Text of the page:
• Rationale: A concise description of the purpose of the system, its primary users, the particular topic of the documentation, any major “gotchas”.
    • Related: Links to documents containing related
      • configuration documentation,
      • policies,
      • procedures.
  • Audience: The role(s) or position(s) responsible for maintaining the system.
  • Definitions: Definitions of important words or concepts used in the procedure.
  • Configuration: Step-by-step instructions outlining the actions taken (setup) to install/configure the system.
  • Resources: Bullet list of links to related background material useful to the configuration information, including internal documents and manufacturer/publisher/provider information.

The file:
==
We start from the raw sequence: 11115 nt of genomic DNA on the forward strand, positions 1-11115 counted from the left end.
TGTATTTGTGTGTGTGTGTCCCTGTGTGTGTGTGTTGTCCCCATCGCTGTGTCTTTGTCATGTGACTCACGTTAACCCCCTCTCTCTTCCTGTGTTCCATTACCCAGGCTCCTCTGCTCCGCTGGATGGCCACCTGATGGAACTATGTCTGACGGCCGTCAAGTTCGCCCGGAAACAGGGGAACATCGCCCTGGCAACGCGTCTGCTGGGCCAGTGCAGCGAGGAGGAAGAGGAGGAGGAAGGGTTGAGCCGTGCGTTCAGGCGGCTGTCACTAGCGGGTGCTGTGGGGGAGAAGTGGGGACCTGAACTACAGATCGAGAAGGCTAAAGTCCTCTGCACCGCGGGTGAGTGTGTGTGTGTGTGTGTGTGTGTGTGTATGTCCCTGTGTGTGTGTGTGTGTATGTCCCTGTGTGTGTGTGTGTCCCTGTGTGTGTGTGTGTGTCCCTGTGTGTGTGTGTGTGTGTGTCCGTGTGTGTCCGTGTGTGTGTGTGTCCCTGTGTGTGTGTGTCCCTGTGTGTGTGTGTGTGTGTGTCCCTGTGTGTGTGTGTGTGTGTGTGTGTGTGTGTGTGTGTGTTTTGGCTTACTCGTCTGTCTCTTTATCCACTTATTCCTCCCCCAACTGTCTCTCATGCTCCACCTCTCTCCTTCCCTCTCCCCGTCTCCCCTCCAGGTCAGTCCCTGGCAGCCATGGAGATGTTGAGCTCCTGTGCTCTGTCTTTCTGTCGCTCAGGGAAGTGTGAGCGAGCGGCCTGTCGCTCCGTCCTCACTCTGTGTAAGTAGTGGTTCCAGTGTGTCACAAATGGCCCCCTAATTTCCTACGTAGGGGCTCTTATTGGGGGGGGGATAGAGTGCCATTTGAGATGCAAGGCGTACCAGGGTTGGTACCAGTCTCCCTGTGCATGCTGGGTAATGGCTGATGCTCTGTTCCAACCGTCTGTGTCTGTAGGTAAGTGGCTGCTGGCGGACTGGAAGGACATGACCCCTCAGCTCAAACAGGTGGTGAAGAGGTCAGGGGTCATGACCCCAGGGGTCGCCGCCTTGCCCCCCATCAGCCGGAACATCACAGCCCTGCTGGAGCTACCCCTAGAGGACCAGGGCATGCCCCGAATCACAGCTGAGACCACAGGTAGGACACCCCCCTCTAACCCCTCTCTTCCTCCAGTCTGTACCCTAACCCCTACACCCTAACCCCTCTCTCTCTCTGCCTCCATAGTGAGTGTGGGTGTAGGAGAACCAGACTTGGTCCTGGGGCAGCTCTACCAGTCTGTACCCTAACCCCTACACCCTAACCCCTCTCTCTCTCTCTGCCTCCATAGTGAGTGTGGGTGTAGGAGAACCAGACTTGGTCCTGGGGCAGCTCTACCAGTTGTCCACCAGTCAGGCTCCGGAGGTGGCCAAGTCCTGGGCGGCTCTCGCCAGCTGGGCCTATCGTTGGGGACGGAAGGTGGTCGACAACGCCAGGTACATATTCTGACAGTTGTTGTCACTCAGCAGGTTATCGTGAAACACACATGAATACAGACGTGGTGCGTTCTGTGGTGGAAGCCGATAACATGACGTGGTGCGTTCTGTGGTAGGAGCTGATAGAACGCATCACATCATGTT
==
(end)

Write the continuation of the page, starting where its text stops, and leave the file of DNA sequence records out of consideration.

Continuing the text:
• Control: See the Document Control section.
Format(s)

Recommended format should be selected as appropriate to the contents, but may include:

  • Manufacturer/Publisher/Provider manuals/materials,
  • Step-By-Step Outline,
  • Step-By-Step Table,
  • Slide deck,
  • Diagram,
  • Screen capture,
  • Setup video.

Document Control Section

All documentation should have a Control section with the following content.

Responsibility

A responsibility matrix recording responsibility for writing, reviewing, approving, and receiving the documentation, coded as follows:

  • (R)esponsible: The one position charged with creating and maintaining the documentation, which should typically be the position responsible for enforcing the policy, executing the procedure, or maintaining the system, as appropriate.
  • (A)pprove: Zero or more positions charged with approving changes to the documentation, which should be those immediately accountable for the policy, procedure, or system configuration, as appropriate.